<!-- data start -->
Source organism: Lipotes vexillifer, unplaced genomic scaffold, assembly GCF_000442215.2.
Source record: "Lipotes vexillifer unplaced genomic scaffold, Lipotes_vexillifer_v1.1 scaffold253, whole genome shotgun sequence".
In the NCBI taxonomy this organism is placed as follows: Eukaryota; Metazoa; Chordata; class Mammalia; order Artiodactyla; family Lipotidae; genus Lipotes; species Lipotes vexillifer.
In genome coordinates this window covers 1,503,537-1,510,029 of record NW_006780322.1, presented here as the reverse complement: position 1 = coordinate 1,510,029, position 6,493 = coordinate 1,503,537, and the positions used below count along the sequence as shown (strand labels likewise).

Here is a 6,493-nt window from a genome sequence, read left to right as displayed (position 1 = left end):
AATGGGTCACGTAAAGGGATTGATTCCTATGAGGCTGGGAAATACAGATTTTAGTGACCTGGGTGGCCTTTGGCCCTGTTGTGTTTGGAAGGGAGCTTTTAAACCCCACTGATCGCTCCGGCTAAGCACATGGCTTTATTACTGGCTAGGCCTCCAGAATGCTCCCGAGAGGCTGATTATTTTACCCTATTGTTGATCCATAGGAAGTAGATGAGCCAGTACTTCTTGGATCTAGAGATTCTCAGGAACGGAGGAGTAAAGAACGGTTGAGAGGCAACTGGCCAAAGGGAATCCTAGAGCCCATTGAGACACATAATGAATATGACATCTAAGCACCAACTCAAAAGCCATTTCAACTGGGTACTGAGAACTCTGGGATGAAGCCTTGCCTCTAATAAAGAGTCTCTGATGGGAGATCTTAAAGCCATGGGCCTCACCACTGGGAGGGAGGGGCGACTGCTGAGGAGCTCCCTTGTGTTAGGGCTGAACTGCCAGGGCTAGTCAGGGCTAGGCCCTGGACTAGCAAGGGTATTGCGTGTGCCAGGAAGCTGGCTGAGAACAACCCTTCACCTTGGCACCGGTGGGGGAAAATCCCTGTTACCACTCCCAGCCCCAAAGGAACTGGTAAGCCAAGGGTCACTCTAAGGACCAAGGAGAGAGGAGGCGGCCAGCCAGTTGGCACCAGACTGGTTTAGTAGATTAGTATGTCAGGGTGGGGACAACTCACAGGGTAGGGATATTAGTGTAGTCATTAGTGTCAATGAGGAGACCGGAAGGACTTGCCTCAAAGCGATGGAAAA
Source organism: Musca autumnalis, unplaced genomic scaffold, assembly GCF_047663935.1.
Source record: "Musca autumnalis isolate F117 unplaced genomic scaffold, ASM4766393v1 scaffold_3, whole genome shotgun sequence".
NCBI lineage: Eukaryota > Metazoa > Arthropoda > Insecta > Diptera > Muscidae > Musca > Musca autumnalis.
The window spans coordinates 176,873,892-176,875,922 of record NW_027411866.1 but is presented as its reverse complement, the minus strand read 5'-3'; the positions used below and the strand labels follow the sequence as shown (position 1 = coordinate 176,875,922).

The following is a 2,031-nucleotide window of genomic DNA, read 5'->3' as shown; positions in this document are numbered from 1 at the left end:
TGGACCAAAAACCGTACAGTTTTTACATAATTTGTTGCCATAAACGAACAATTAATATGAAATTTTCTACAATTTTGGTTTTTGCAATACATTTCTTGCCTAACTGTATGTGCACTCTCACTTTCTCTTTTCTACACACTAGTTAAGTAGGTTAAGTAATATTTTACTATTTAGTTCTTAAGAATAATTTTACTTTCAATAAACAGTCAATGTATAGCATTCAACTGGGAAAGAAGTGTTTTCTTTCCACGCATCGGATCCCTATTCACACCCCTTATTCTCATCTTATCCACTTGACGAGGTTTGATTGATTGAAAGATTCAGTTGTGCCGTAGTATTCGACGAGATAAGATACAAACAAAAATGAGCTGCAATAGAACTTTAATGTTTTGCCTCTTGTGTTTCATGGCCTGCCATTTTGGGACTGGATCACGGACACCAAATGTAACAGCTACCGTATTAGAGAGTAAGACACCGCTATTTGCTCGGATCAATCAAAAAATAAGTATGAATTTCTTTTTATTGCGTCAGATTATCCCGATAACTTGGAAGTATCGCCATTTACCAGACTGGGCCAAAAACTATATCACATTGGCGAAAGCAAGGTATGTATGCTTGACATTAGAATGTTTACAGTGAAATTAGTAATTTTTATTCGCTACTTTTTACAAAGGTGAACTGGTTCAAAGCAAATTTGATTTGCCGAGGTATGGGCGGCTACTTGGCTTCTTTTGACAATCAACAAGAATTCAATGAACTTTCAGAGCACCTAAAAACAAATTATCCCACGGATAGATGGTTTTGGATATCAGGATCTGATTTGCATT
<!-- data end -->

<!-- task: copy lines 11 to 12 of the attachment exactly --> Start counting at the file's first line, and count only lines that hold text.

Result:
The following is a 2,031-nucleotide window of genomic DNA, read 5'->3' as shown; positions in this document are numbered from 1 at the left end:
TGGACCAAAAACCGTACAGTTTTTACATAATTTGTTGCCATAAACGAACAATTAATATGAAATTTTCTACAATTTTGGTTTTTGCAATACATTTCTTGCCTAACTGTATGTGCACTCTCACTTTCTCTTTTCTACACACTAGTTAAGTAGGTTAAGTAATATTTTACTATTTAGTTCTTAAGAATAATTTTACTTTCAATAAACAGTCAATGTATAGCATTCAACTGGGAAAGAAGTGTTTTCTTTCCACGCATCGGATCCCTATTCACACCCCTTATTCTCATCTTATCCACTTGACGAGGTTTGATTGATTGAAAGATTCAGTTGTGCCGTAGTATTCGACGAGATAAGATACAAACAAAAATGAGCTGCAATAGAACTTTAATGTTTTGCCTCTTGTGTTTCATGGCCTGCCATTTTGGGACTGGATCACGGACACCAAATGTAACAGCTACCGTATTAGAGAGTAAGACACCGCTATTTGCTCGGATCAATCAAAAAATAAGTATGAATTTCTTTTTATTGCGTCAGATTATCCCGATAACTTGGAAGTATCGCCATTTACCAGACTGGGCCAAAAACTATATCACATTGGCGAAAGCAAGGTATGTATGCTTGACATTAGAATGTTTACAGTGAAATTAGTAATTTTTATTCGCTACTTTTTACAAAGGTGAACTGGTTCAAAGCAAATTTGATTTGCCGAGGTATGGGCGGCTACTTGGCTTCTTTTGACAATCAACAAGAATTCAATGAACTTTCAGAGCACCTAAAAACAAATTATCCCACGGATAGATGGTTTTGGATATCAGGATCTGATTTGCATT